Last Thursday’s full meeting of Dorset Council contained one of the least edifying experiences of my time as a councillor so far. The final substantive business was a motion proposed by the Conservative councillor Louie O’Leary that was both unnecessarily divisive and seemingly a complete waste of time. It was even questionable as to whether a debate on the motion should have been permitted at all. In the end, however, despite a proposed amendment (which failed), the motion was passed. But what was actually achieved by the farce?
The motion, as proposed, was:
On Remembrance Day when as a nation we pause to recognise the sacrifice made by those who serve to defend our democratic freedoms and way of life activists from Extinction Rebellion hung a climate change banner in front of the Cenotaph.
That Dorset Council condemns the behaviour and actions of Extinction Rebellion for their actions at the Cenotaph and their total disregard of those who gave the ultimate sacrifice; and for their continued disregard of the law.
In the first place I fail to understand why we spent time debating it. Surely there are more important issues to debate? Issues that directly affect the lives of Dorset residents! It was even questionable whether we should have debated it. The Council’s ‘Rules of Procedure’ state quite clearly that to be valid a motion should be “about a topic or issue related to the responsibilities of the Full Council or which directly affects the Council or the district, or is about a topic or issue related to the responsibilities of the Full Council or which directly affects the Council or the district.” An event that occurred in central London is obviously none of these, and although this point was raised by several councillors, somehow the motion was deemed valid.
Secondly, I fail to see what the motion claims: It accuses Extinction Rebellion (XR) of displaying a “total disregard for those who gave the ultimate sacrifice”. How? Their banner read “Honour their sacrifice” and their wreath was laid in a respectful manner by a British army veteran. A letter sent to all Dorset Councillors by West Dorset MP, Chris Loder, attempted to paint a different picture, claiming that “He walked over wreaths that had been solemnly laid”. Now I know that these things are all down to interpretation, but I watched a video of the event (posted by the Daily Mail on YouTube) with close attention, and to my eyes the person laying the wreath trod very carefully to avoid disturbing wreaths already laid. Further, after laying the wreath the person stood in solemn silence for two minutes. How can such actions be deemed a “total disregard for those whose who gave the ultimate sacrifice”?
The motion also talks of XR’s “continued disregard for the law”. I am not aware of any law having been broken at the Cenotaph, and have read no claims that they were. This, though, brings us to the what I think was one of the reasons for the motion. In order to bring in charges of a disregard for the law you are required to go beyond this particular act and comment on their wider actions, a move which drew the Council into condemning Extinction Rebellion’s ongoing campaign as a whole. I think many Conservatives, particularly the Leader of the Council and the portfolio holder responsible for our Climate and Ecological Emergency Strategy, were aware of this, and were at pains to point out they were not condemning the campaign (which they have to work with) as a whole. This move, of course, played to the Conservative ‘law and order’ card, so was bound to get support. But let’s not forget how important breaking the law has been for so many campaigners over the centuries, as a colleague of mine pointed out in the debate.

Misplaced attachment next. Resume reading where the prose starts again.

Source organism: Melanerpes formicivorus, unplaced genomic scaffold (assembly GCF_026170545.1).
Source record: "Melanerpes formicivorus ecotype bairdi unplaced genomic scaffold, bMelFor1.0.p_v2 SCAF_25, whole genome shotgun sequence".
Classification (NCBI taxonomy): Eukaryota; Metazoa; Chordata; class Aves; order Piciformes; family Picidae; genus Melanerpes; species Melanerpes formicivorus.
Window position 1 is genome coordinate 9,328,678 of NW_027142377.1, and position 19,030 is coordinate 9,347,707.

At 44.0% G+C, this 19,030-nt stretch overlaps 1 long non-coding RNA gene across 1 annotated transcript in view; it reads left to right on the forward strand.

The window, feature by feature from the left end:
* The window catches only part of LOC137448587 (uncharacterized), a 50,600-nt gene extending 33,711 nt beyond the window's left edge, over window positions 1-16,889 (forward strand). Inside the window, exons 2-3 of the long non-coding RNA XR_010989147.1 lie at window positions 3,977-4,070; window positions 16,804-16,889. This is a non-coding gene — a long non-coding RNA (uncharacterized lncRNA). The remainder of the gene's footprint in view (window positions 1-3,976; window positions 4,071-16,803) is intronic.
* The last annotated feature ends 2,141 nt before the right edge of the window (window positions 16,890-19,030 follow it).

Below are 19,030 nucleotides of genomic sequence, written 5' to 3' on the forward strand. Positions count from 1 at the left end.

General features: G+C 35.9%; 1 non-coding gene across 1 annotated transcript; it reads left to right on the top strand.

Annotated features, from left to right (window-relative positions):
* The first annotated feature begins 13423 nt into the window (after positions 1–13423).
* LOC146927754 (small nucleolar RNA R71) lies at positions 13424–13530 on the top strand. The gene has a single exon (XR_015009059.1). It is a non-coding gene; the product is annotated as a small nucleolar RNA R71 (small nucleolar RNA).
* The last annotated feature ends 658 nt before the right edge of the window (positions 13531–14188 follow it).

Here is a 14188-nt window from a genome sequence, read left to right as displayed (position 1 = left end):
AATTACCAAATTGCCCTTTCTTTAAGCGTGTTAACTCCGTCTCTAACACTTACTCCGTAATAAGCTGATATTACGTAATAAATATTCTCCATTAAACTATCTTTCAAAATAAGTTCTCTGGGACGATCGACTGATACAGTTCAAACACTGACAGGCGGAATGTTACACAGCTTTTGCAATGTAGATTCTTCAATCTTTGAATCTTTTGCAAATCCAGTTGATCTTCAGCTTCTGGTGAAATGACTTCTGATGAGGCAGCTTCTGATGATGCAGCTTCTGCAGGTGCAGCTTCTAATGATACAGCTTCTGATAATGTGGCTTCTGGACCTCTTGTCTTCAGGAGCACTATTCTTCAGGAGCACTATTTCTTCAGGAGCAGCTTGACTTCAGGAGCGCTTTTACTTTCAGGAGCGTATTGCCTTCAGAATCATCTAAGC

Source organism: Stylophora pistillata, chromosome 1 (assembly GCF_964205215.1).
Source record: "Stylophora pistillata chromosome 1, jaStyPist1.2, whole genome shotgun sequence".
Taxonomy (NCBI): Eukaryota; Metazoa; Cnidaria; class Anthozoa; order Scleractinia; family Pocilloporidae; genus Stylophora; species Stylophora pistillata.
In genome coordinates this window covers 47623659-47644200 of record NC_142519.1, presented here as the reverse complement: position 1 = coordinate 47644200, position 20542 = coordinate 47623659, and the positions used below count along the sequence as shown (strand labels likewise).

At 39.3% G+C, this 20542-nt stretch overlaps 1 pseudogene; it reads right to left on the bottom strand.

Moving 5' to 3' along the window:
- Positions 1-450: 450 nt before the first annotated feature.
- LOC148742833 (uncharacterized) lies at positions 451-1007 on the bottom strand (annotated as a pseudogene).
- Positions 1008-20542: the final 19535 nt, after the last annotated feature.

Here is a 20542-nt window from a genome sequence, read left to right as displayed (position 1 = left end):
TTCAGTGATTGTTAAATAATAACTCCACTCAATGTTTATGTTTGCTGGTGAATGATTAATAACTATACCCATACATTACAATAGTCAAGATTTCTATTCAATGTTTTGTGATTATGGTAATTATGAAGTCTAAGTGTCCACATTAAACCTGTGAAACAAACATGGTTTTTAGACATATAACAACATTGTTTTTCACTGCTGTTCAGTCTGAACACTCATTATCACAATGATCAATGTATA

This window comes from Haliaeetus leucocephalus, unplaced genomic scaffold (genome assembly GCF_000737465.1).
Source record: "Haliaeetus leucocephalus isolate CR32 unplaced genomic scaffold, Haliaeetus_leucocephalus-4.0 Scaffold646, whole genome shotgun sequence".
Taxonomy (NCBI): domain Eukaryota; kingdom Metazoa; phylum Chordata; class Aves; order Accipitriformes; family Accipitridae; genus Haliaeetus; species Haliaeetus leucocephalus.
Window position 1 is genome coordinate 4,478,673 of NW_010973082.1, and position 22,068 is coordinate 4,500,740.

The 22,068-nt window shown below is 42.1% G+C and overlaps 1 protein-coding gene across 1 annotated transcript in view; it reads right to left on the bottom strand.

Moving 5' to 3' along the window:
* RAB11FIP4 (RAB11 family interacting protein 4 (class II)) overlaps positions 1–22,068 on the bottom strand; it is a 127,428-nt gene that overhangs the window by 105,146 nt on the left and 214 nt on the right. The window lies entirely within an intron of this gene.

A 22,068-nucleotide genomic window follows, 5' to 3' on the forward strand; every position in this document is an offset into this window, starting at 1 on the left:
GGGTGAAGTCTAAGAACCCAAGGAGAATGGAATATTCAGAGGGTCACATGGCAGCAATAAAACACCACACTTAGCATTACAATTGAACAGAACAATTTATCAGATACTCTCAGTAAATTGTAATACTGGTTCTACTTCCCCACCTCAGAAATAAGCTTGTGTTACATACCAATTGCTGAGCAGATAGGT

I fully accept that not everyone approves of their campaign tactics, but XR’s attempt to awaken us to the realities of climate change will be viewed by future generations with both gratitude and respect. Awakening us to these realities may well require a few lines being crossed (including legal ones) and a few feathers being ruffled. The bottom line here is these inconveniences will be nothing compared to those we will suffer if we do not take many of the actions XR is calling for, including armed conflict in pursuit of scarce resources and habitable locations to live.
There was though, perhaps, another reason for the motion being proposed. For a reason which I failed to understand at the time, there were vigorous calls for a recorded vote. This means that the minutes record not only the total number of votes cast in support, against, and those abstaining, but how each councillor actually voted. Why was this deemed necessary? It certainly was not because it was such a vital vote they wanted to be extra careful of mistakes. No, the only reasons I can think of is that certain councillors think it will be an advantage to be able to ‘accuse’ other councillors of supporting what they perceive as a law breaking political campaign. These councillors are probably ‘climate sceptics’, if not out and out anthropological climate change deniers, who see the changes that XR are demanding to be at best unnecessary, at worst part of some radical left-wing plot to bring down ‘the establishment’, and who want to be able paint certain other councillors with the same brush. If I’m correct, it looks as though politics may start to get a little livelier at Dorset Council!